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DHS Pre-Solicitation Explores ‘Forensic Analytics’ for Privacy Coins

Distributed Summary:

  • A document from the U.S. Department of Homeland Security explores the ability to implement blockchain-based forensics and data analysis
  • It singled out the privacy coin platforms Zcash and Monero as ones to analyze
  • Outlines a plan that would yield “commercial or government applications”

The U.S. Department of Homeland Security (DHS) has begun making inquiries into the practicality of tracking privacy coin transactions, according to a pre-solicitation document on its website.

The document came from DHS’ Small Business Innovation Research Program, which listed many potential topics of inquiry for the DHS. Its header noted, “This notice is not a solicitation or Request for Proposals. This notice is merely an opportunity for interested parties to comment on or request information about the attached topic areas.”

Even though the release of this document does not commit the DHS to any concrete action, its interest in tracking privacy coin transactions should raise some alarms for the cryptocurrency space. Specifically, its stated objective is to “design a product to support the implementation of [blockchain-based] forensics, data analysis, and information sharing.”

This proposal also details some of the DHS’ previous, if limited, forays in the space and indicated interest in ways of analyzing privacy-focused cryptocurrency platforms.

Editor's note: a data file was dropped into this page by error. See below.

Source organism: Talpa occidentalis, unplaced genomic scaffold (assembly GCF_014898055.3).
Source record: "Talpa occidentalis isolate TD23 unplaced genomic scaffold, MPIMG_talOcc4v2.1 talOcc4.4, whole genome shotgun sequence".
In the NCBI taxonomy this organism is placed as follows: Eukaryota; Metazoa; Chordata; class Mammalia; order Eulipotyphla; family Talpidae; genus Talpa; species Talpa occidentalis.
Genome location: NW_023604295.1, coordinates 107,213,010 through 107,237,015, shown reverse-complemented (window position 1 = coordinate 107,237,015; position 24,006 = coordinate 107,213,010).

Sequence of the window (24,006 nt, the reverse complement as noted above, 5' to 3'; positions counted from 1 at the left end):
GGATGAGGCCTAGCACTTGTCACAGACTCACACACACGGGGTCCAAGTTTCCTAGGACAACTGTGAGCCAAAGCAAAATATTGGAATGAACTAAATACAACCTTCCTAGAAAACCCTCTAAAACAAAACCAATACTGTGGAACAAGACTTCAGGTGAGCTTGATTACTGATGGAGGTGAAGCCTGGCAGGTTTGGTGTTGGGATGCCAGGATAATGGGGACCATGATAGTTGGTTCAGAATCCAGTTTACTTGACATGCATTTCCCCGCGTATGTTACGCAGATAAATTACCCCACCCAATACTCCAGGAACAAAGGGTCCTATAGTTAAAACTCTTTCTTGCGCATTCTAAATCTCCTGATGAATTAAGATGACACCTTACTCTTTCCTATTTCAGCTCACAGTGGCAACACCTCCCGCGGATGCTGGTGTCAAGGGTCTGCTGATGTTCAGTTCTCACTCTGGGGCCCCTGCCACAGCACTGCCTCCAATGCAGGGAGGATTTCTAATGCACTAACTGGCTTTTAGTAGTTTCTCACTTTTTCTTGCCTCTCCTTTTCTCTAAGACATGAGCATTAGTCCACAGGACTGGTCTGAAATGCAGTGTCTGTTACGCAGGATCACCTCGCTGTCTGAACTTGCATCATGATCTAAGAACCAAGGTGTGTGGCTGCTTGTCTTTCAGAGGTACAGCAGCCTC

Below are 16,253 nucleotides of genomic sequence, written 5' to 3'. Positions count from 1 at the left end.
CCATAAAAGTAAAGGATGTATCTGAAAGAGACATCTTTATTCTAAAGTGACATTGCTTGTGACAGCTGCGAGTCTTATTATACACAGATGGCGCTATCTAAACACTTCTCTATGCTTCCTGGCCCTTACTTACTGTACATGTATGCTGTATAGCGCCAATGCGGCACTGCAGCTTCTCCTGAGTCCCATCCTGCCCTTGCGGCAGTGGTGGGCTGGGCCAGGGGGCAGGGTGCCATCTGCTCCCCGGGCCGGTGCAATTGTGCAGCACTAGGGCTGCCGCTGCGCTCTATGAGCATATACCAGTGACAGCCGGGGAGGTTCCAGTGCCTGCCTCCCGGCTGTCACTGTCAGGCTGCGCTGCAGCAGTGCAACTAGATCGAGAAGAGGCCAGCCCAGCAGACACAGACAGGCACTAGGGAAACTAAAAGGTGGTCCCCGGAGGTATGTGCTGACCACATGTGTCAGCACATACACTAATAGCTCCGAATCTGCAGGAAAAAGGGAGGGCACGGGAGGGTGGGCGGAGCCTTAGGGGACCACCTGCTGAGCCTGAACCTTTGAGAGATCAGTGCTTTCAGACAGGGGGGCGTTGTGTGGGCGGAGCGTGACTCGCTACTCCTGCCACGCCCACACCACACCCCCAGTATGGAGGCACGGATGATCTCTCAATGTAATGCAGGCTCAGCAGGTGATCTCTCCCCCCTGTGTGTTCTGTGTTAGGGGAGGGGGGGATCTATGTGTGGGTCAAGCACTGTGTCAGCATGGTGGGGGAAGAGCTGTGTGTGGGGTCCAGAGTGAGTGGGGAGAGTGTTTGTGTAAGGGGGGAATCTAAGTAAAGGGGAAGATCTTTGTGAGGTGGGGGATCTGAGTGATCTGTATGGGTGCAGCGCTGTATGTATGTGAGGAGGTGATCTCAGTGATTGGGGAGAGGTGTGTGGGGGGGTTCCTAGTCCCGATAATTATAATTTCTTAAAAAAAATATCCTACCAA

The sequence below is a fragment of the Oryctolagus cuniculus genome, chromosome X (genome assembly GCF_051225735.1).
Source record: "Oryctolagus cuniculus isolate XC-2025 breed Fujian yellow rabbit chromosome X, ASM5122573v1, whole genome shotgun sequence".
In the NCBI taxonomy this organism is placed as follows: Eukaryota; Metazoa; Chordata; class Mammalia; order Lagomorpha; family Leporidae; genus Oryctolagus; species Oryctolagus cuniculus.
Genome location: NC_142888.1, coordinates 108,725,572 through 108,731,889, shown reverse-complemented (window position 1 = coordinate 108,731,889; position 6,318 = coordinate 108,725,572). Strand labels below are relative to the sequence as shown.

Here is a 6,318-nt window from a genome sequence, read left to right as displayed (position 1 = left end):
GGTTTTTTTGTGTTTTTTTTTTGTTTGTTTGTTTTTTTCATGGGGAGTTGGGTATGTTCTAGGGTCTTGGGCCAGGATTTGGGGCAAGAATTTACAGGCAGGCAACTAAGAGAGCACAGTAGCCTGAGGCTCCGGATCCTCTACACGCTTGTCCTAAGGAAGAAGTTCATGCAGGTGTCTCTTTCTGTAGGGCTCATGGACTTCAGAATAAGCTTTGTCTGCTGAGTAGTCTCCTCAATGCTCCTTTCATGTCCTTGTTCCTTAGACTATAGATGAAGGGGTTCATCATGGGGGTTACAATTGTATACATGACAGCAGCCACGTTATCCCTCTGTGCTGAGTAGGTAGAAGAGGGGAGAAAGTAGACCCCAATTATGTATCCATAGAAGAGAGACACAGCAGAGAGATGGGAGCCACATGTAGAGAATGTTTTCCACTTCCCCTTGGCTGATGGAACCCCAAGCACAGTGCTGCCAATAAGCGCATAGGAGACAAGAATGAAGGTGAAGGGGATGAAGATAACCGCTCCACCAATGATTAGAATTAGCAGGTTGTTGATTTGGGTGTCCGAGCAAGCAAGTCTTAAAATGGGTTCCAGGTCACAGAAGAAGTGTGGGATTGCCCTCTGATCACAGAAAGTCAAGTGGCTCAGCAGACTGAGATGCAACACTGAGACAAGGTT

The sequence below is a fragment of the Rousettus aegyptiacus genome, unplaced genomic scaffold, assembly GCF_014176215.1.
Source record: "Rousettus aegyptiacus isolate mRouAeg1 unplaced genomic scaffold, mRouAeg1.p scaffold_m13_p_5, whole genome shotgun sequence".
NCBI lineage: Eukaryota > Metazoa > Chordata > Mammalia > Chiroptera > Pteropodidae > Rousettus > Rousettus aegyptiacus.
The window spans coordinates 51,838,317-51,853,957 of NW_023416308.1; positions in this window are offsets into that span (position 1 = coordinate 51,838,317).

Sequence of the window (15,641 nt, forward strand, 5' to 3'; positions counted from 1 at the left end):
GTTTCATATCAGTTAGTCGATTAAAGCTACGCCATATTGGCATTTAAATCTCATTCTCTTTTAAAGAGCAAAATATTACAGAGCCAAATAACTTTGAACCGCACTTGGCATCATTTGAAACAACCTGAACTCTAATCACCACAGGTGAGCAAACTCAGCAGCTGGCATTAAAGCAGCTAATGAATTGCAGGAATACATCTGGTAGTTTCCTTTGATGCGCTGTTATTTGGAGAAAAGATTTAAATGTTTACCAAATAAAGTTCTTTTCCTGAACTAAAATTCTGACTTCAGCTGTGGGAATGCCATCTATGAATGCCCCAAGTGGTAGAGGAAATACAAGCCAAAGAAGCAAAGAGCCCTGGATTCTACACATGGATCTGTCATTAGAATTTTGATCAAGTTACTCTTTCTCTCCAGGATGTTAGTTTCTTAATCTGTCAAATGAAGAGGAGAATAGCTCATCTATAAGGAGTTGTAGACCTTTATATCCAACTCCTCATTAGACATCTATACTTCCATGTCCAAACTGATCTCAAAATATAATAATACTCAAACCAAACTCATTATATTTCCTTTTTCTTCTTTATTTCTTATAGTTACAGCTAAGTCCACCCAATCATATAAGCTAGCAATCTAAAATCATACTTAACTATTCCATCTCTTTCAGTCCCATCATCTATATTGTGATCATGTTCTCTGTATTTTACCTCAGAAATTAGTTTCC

“Prior efforts have addressed Bitcoin analytics, which covers only a limited scope within the realm of cryptocurrencies,” the document reads. “This proposal seeks applications of blockchain forensic analytics for newer cryptocurrencies, such as Zcash and Monero. And, ongoing research within the field also contributes to new technological implementations and techniques that continue to multiply the specific types of consensus, privacy, security, and proof mechanisms.”

The document went on to further highlight blockchain technology’s “capability for anonymity and privacy protection. While these features are desirable, there is similarly a compelling interest in tracing and understanding transactions and actions on the blockchain of an illegal nature.”

With the federal government likely wary of this capability, the DHS proposal calls for “solutions that enable law enforcement investigations to perform forensic analysis on blockchain transactions,” with the added request that “the desired solution should either attempt to show generality or extensibility, or at least provide working approaches to treating newer blockchain implementations.”

The plan outlines three distinct phases to tamper cryptocurrency’s ability to thwart oversight of transactions, ultimately yielding “commercial or government applications.”

It is uncertain at this point if the DHS will pursue the request to make this analysis ecosystem, but it can be assumed that its specialists are technically competent enough to make one, should this pre-solicitation lead to any formal action.

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